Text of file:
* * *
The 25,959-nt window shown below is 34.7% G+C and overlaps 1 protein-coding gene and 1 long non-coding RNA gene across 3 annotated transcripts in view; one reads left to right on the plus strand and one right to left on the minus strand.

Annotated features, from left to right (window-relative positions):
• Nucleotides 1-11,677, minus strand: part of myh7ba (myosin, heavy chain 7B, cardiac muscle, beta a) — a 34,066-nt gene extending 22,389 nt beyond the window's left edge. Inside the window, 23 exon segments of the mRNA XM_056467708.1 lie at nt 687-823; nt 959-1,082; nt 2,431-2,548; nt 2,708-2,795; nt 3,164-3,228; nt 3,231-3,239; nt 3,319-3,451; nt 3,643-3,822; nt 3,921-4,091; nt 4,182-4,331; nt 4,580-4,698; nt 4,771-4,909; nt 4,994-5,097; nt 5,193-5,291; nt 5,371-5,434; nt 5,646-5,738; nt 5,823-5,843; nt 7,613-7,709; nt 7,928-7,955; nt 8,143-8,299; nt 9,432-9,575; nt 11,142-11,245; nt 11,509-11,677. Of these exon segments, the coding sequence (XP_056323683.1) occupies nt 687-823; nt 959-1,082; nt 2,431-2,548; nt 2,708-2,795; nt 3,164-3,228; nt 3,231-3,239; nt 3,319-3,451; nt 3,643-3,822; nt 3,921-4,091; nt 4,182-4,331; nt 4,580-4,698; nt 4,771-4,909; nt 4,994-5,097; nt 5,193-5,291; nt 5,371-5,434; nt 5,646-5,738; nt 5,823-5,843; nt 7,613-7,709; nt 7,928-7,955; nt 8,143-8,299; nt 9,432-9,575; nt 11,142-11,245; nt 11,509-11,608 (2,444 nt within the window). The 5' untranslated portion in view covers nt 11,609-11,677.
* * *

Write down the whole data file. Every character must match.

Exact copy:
The 25,959-nt window shown below is 34.7% G+C and overlaps 1 protein-coding gene and 1 long non-coding RNA gene across 3 annotated transcripts in view; one reads left to right on the plus strand and one right to left on the minus strand.

Annotated features, from left to right (window-relative positions):
• Nucleotides 1-11,677, minus strand: part of myh7ba (myosin, heavy chain 7B, cardiac muscle, beta a) — a 34,066-nt gene extending 22,389 nt beyond the window's left edge. Inside the window, 23 exon segments of the mRNA XM_056467708.1 lie at nt 687-823; nt 959-1,082; nt 2,431-2,548; nt 2,708-2,795; nt 3,164-3,228; nt 3,231-3,239; nt 3,319-3,451; nt 3,643-3,822; nt 3,921-4,091; nt 4,182-4,331; nt 4,580-4,698; nt 4,771-4,909; nt 4,994-5,097; nt 5,193-5,291; nt 5,371-5,434; nt 5,646-5,738; nt 5,823-5,843; nt 7,613-7,709; nt 7,928-7,955; nt 8,143-8,299; nt 9,432-9,575; nt 11,142-11,245; nt 11,509-11,677. Of these exon segments, the coding sequence (XP_056323683.1) occupies nt 687-823; nt 959-1,082; nt 2,431-2,548; nt 2,708-2,795; nt 3,164-3,228; nt 3,231-3,239; nt 3,319-3,451; nt 3,643-3,822; nt 3,921-4,091; nt 4,182-4,331; nt 4,580-4,698; nt 4,771-4,909; nt 4,994-5,097; nt 5,193-5,291; nt 5,371-5,434; nt 5,646-5,738; nt 5,823-5,843; nt 7,613-7,709; nt 7,928-7,955; nt 8,143-8,299; nt 9,432-9,575; nt 11,142-11,245; nt 11,509-11,608 (2,444 nt within the window). The 5' untranslated portion in view covers nt 11,609-11,677.